Uber Eats exits Korea amid fierce competition

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Uber Eats exits Korea amid fierce competition

In this 2017 file photo, Uber Eats' then Asia-Pacific head Allen Penn speaks during a press conference to launch its business in Korea. Korea Times file

By Kwak Yeon-soo

The U.S. food delivery company Uber Eats has decided to pull out of Korea after two years due to mounting losses amid intensifying competition with home-grown players, the company said Tuesday.

Uber Eats, which will cease operations in Korea, Oct. 14, promised to provide "adequate services" to customers until then.

"After careful consideration, we've decided to discontinue our service in Korea as of Oct. 14," Uber Eats Korea said. "We'll focus on minimizing the impact on our restaurant partners, staff and fleet of riders."

The decision to withdraw from Korea comes at a time of intense competition in the food delivery sector, as home-grown companies push for greater scale and launch new services.

Korea is the world's fourth-largest market for online food orders. Koreans spend far more on food delivery than customers in other countries.

According to data from the Fair Trade Commission, Koreans placed 150 million orders a month on average last year. Payment via major delivery apps was estimated at over 4 trillion won ($3.4 billion).

Exiting Korea is an acknowledgement by Uber Eats that Baedal Minjok has emerged as the hard-to-beat leader in the notoriously difficult market.

Baedal Minjok, which has a market share hovering around 75 percent, launched a crowdsourced delivery service titled "Connect" in July.

Like Uber Eats, this service provides on-demand deliveries from restaurants and allows partners to become riders to deliver the food during peak periods.

In June, Korea's largest e-commerce firm Coupang joined the food delivery race by launching Coupang Eats.

"The decision is largely attributed to our failure to reach the performance we had expected in the beginning," an Uber Eats Korea official said. "However, Uber will continue its ride-hailing business in the country."

Uber offers high-end taxi-hailing and licensed taxi-hailing services in Korea. It discontinued a ride-hailing service using private cars in 2015 due to strong opposition from taxi drivers.

"Korea's food delivery market is already oversaturated," said Suh Yong-gu, a professor at Sookmyung Women's University. "Not only is it dominated by major players like Baedal Minjok and Yogiyo, but they are all rushing to roll out new services."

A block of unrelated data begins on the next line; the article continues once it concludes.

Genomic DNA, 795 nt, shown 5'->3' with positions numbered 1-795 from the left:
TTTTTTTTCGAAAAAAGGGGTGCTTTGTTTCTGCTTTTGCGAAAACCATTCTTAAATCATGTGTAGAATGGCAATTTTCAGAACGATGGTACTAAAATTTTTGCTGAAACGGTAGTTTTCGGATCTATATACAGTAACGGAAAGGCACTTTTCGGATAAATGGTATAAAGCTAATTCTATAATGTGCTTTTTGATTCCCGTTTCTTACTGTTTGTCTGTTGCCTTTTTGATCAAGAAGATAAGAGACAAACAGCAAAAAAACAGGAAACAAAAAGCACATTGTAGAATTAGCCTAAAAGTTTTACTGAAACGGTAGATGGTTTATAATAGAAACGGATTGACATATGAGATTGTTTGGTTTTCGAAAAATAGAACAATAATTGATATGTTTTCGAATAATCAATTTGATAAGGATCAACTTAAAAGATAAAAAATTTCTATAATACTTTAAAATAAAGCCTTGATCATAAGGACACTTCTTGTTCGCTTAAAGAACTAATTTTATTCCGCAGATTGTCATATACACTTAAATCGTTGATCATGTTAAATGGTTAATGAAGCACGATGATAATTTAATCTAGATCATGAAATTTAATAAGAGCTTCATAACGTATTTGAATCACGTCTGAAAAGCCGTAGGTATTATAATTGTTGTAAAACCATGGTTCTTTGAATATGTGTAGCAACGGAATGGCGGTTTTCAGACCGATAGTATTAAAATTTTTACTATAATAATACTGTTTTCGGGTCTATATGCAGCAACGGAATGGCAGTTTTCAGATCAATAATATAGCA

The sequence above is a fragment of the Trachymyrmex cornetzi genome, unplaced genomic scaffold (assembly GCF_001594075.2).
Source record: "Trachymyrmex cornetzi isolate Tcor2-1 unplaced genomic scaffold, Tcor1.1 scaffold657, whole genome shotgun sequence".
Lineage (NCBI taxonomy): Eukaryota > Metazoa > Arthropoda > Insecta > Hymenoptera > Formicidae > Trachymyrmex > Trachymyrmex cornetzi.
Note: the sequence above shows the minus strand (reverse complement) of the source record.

Uber Eats launched its business Korea in August 2017 and offered its services in Seoul and Incheon, and Seongnam, Gyeonggi Province. As of August, it had 2,400 restaurant partners.


In this 2017 file photo, Uber Eats' then Asia-Pacific head Allen Penn speaks during a press conference to launch its business in Korea. Korea Times file

By Kwak Yeon-soo

The U.S. food delivery company Uber Eats has decided to pull out of Korea after two years due to mounting losses amid intensifying competition with home-grown players, the company said Tuesday.

Uber Eats, which will cease operations in Korea, Oct. 14, promised to provide "adequate services" to customers until then.

"After careful consideration, we've decided to discontinue our service in Korea as of Oct. 14," Uber Eats Korea said. "We'll focus on minimizing the impact on our restaurant partners, staff and fleet of riders."

The decision to withdraw from Korea comes at a time of intense competition in the food delivery sector, as home-grown companies push for greater scale and launch new services.

Korea is the world's fourth-largest market for online food orders. Koreans spend far more on food delivery than customers in other countries.

According to data from the Fair Trade Commission, Koreans placed 150 million orders a month on average last year. Payment via major delivery apps was estimated at over 4 trillion won ($3.4 billion).

Exiting Korea is an acknowledgement by Uber Eats that Baedal Minjok has emerged as the hard-to-beat leader in the notoriously difficult market.

Baedal Minjok, which has a market share hovering around 75 percent, launched a crowdsourced delivery service titled "Connect" in July.

Like Uber Eats, this service provides on-demand deliveries from restaurants and allows partners to become riders to deliver the food during peak periods.

In June, Korea's largest e-commerce firm Coupang joined the food delivery race by launching Coupang Eats.

"The decision is largely attributed to our failure to reach the performance we had expected in the beginning," an Uber Eats Korea official said. "However, Uber will continue its ride-hailing business in the country."

Uber offers high-end taxi-hailing and licensed taxi-hailing services in Korea. It discontinued a ride-hailing service using private cars in 2015 due to strong opposition from taxi drivers.

"Korea's food delivery market is already oversaturated," said Suh Yong-gu, a professor at Sookmyung Women's University. "Not only is it dominated by major players like Baedal Minjok and Yogiyo, but they are all rushing to roll out new services."

Uber Eats launched its business Korea in August 2017 and offered its services in Seoul and Incheon, and Seongnam, Gyeonggi Province. As of August, it had 2,400 restaurant partners.


Kwak Yeon-soo yeons.kwak@koreatimes.co.kr


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